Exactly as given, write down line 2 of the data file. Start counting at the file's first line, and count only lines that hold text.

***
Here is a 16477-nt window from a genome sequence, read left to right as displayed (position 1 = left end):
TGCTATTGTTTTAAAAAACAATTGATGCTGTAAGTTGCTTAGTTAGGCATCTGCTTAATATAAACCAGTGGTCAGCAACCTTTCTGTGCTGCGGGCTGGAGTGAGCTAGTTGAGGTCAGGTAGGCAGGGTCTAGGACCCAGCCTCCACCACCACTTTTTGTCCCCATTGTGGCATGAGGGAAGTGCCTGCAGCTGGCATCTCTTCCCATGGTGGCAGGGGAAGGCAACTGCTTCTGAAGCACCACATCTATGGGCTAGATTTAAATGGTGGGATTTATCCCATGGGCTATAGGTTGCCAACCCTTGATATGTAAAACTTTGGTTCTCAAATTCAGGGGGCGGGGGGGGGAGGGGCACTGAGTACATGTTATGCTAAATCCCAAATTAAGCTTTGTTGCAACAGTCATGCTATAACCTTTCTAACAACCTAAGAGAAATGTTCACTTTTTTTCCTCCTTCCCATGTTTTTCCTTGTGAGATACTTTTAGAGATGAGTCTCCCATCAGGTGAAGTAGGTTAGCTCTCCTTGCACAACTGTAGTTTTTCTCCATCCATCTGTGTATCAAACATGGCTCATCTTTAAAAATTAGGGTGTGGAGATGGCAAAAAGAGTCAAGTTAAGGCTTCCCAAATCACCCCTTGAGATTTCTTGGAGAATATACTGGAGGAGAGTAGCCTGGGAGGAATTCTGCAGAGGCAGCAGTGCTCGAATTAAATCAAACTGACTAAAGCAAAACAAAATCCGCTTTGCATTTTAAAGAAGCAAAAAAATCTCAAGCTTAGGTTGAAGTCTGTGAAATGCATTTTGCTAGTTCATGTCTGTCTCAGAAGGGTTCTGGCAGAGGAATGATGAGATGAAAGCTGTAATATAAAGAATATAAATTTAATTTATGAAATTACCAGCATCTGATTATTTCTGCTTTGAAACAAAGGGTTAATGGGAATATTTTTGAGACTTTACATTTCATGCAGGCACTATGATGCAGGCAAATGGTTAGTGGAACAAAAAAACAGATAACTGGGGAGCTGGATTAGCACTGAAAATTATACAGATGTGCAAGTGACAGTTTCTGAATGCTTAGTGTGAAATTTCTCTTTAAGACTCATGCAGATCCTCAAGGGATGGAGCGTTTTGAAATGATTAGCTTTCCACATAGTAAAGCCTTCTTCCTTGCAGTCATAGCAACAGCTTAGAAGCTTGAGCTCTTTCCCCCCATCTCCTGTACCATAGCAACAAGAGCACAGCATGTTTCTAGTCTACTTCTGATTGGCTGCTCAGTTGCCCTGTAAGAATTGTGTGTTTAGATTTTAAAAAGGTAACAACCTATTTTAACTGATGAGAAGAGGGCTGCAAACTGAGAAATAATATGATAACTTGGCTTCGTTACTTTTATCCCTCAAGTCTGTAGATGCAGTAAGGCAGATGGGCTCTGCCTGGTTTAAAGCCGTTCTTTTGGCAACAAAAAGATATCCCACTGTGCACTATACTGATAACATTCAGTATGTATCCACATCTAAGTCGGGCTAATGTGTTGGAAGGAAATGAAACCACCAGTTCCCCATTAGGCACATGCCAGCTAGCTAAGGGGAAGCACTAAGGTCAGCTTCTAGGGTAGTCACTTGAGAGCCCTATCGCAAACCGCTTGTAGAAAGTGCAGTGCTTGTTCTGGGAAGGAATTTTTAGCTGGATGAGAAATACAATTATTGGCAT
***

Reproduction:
TGCTATTGTTTTAAAAAACAATTGATGCTGTAAGTTGCTTAGTTAGGCATCTGCTTAATATAAACCAGTGGTCAGCAACCTTTCTGTGCTGCGGGCTGGAGTGAGCTAGTTGAGGTCAGGTAGGCAGGGTCTAGGACCCAGCCTCCACCACCACTTTTTGTCCCCATTGTGGCATGAGGGAAGTGCCTGCAGCTGGCATCTCTTCCCATGGTGGCAGGGGAAGGCAACTGCTTCTGAAGCACCACATCTATGGGCTAGATTTAAATGGTGGGATTTATCCCATGGGCTATAGGTTGCCAACCCTTGATATGTAAAACTTTGGTTCTCAAATTCAGGGGGCGGGGGGGGGAGGGGCACTGAGTACATGTTATGCTAAATCCCAAATTAAGCTTTGTTGCAACAGTCATGCTATAACCTTTCTAACAACCTAAGAGAAATGTTCACTTTTTTTCCTCCTTCCCATGTTTTTCCTTGTGAGATACTTTTAGAGATGAGTCTCCCATCAGGTGAAGTAGGTTAGCTCTCCTTGCACAACTGTAGTTTTTCTCCATCCATCTGTGTATCAAACATGGCTCATCTTTAAAAATTAGGGTGTGGAGATGGCAAAAAGAGTCAAGTTAAGGCTTCCCAAATCACCCCTTGAGATTTCTTGGAGAATATACTGGAGGAGAGTAGCCTGGGAGGAATTCTGCAGAGGCAGCAGTGCTCGAATTAAATCAAACTGACTAAAGCAAAACAAAATCCGCTTTGCATTTTAAAGAAGCAAAAAAATCTCAAGCTTAGGTTGAAGTCTGTGAAATGCATTTTGCTAGTTCATGTCTGTCTCAGAAGGGTTCTGGCAGAGGAATGATGAGATGAAAGCTGTAATATAAAGAATATAAATTTAATTTATGAAATTACCAGCATCTGATTATTTCTGCTTTGAAACAAAGGGTTAATGGGAATATTTTTGAGACTTTACATTTCATGCAGGCACTATGATGCAGGCAAATGGTTAGTGGAACAAAAAAACAGATAACTGGGGAGCTGGATTAGCACTGAAAATTATACAGATGTGCAAGTGACAGTTTCTGAATGCTTAGTGTGAAATTTCTCTTTAAGACTCATGCAGATCCTCAAGGGATGGAGCGTTTTGAAATGATTAGCTTTCCACATAGTAAAGCCTTCTTCCTTGCAGTCATAGCAACAGCTTAGAAGCTTGAGCTCTTTCCCCCCATCTCCTGTACCATAGCAACAAGAGCACAGCATGTTTCTAGTCTACTTCTGATTGGCTGCTCAGTTGCCCTGTAAGAATTGTGTGTTTAGATTTTAAAAAGGTAACAACCTATTTTAACTGATGAGAAGAGGGCTGCAAACTGAGAAATAATATGATAACTTGGCTTCGTTACTTTTATCCCTCAAGTCTGTAGATGCAGTAAGGCAGATGGGCTCTGCCTGGTTTAAAGCCGTTCTTTTGGCAACAAAAAGATATCCCACTGTGCACTATACTGATAACATTCAGTATGTATCCACATCTAAGTCGGGCTAATGTGTTGGAAGGAAATGAAACCACCAGTTCCCCATTAGGCACATGCCAGCTAGCTAAGGGGAAGCACTAAGGTCAGCTTCTAGGGTAGTCACTTGAGAGCCCTATCGCAAACCGCTTGTAGAAAGTGCAGTGCTTGTTCTGGGAAGGAATTTTTAGCTGGATGAGAAATACAATTATTGGCAT